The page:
The Employee Cost Curve
It is simple enough to document the hard costs that make up the initial stages of employee life-cycle. This section will walk through the major cost areas, but the specifics will depend on the role at hand. We don’t suggest modeling “soft costs” such as morale or engagement, as they are easy to manipulate and difficult to defend.
Typically a small number of meetings and accounting queries are all that is needed to put a simple aggregate together. It is a good practice to assemble the costs in a shared spreadsheet for the involved parties’ approval.
Human Resources spends a great deal of time and effort to fill one position. Typically a recruiter will screen, interview, and reject many candidates before finding the right person. What does this cost?
Such costs often include the following:
In addition, managers and staff spend time interviewing candidates. This is usually well documented, consisting of phone or video interviews, panel interviews, and final individual interviews. They cost money, including:
These costs are surprisingly consistent. Some items, like drug tests, have fixed costs. HR works hard to keep the hiring funnel efficient and full. There is usually a fixed set of job fairs, advertising and job board usage per year.
All of these costs get aggregated and averaged for the role, and applied to the first day of a new hire’s job. It is not unusual for this acquisition cost to be quite high.
What are the costs to bring one employee on board? Some companies have regular orientation events to welcome new hires.
Such costs often include the following:
Employee salary typically starts during orientation. As above, these costs simply go into the spreadsheet on the proper day.
If termination costs are significant, you may want to include them here on day 1. Essentially, we are accounting for the prior employee’s termination.
What are the costs to train one employee?
Such costs often include the following, averaged per hire:
How many days, weeks, or months is the training? Is there a test at the end, and if so, how many pass the test? Is the new employee paid at full salary during the training?
As before, these costs are relatively fixed and can be filled into the spreadsheet.
On the Job Learning
Even after training, employees are not fully productive. The actual ramp-up is not a cost, but part of performance. We will cover that in the next section – it is important to not double-count.
But during ramp-up, most new employees consume the attention of managers and peers. Often this is the expected procedure, and can be modeled into the costs like everything else. For example, a bank supervisor may watch every transaction for a new bank teller, until milestones are met.
Where peer attention is significant and structural, it makes sense to build simple rules to factor it in. For example, a model may include 20% more of a supervisor’s time (and therefore salary) for the first month. Again, we roll this into the model, day by day.
Base Salary, Benefits and Infrastructure
In most large organizations, employee salaries for a role fall within a reasonably tight band. In an entry-level position, such as a call center, the first-year salary may be completely standardized. Even in positions with large individual variances, the long-term patterns are often quite stable. The goal is to build a reasonable model of the salary for one new employee in this role. If there is a probationary salary, simply model it in.
Sales commissions and other bonuses are performance-based. They can be included here, or deducted from performance numbers in the next section. Commissions can be dominant in a role, or a secondary effect. The important thing is to be consistent, and not double-count costs vs. performance.
Add in other fixed, ongoing costs for the employee, such as health insurance or other benefits, at the time that they start. If benefits start later in the cycle, simply model it in.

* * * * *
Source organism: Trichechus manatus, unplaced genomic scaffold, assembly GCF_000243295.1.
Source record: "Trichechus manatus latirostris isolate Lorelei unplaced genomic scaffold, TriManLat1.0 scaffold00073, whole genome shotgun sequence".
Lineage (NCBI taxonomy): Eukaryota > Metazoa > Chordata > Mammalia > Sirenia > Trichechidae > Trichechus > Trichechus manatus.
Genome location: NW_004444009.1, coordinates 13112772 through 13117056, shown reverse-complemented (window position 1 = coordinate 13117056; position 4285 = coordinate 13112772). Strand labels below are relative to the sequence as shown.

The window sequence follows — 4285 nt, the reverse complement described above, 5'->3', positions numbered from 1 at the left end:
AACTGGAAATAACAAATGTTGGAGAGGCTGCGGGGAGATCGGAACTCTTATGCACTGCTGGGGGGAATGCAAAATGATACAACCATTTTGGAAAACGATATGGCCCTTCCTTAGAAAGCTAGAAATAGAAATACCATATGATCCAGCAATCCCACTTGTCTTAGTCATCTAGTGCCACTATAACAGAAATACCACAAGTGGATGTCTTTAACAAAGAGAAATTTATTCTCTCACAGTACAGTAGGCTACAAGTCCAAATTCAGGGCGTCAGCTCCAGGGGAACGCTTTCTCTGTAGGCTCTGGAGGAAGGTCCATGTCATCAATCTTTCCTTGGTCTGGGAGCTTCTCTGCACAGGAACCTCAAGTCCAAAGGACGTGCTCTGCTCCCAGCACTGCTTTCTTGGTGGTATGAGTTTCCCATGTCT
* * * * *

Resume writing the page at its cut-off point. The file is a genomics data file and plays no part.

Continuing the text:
Some infrastructure is appropriate for inclusion – incremental ongoing fees, such as electricity or building usage. However, do not include infrastructure that is reused when the employee is replaced – for example a computer or desk will be used by a replacement employee.
Once the employee is at full productivity, costs are typically limited to salary, benefits, and infrastructure. For long-term roles, we model in raises and bonuses. When an employee is promoted, they have effectively left the role of this analysis.
Summing up the Cost Curve
The result is a list of daily costs for having an employee on board in this role. If they end up terminating, the costs will stop. But, this metric does not handle terminations – that comes later.
It isn’t necessary to cover edge cases, like lawsuits or medical emergencies. These are exceptions – a distraction from the overall patterns that will emerge.
Figure 2. The Cost Curve
A typical curve for an entry-level role may resemble the above – high spikes at the onset, followed by a slow stair-step pattern.
The Employee Performance Curve
Employee Performance is the amount that an individual contributes to corporate revenue. We use this word because “Benefit” can become confused with “Benefits.” But more importantly, the Performance term underscores the fact that an employee is an asset, here in your company to deliver daily value.
There are three aspects to this curve:
We will address each in turn.
People are generally not productive their first day – often it can take months to get up to speed. The ramp upwards may not even start until training or certification are complete. We have seen jobs where financial advisors train for months for the Series 7 exam. Until they pass Series 7, it is illegal for them to take a single phone call. In this case, the upwards ramp begins months into the employee tenure.
The easy, informal way to gauge the size of this ramp is to ask line managers, “How long does it take someone to get up to speed?” Experienced managers will have an informed opinion, the average of which will be useful. The answer will be anything from “three months” to “a year and a half” or more.
The middle route is to look at aggregate or anecdotal data to test the managers’ statements. With sales data, we can measure average sales performance at 3 months, 6 months, 9 months, 1 year to build our own ramp curves.
And, the long way is with Big Data, covered in a following section. Very strong results can be gained with the easiest route, simply talking with operational managers.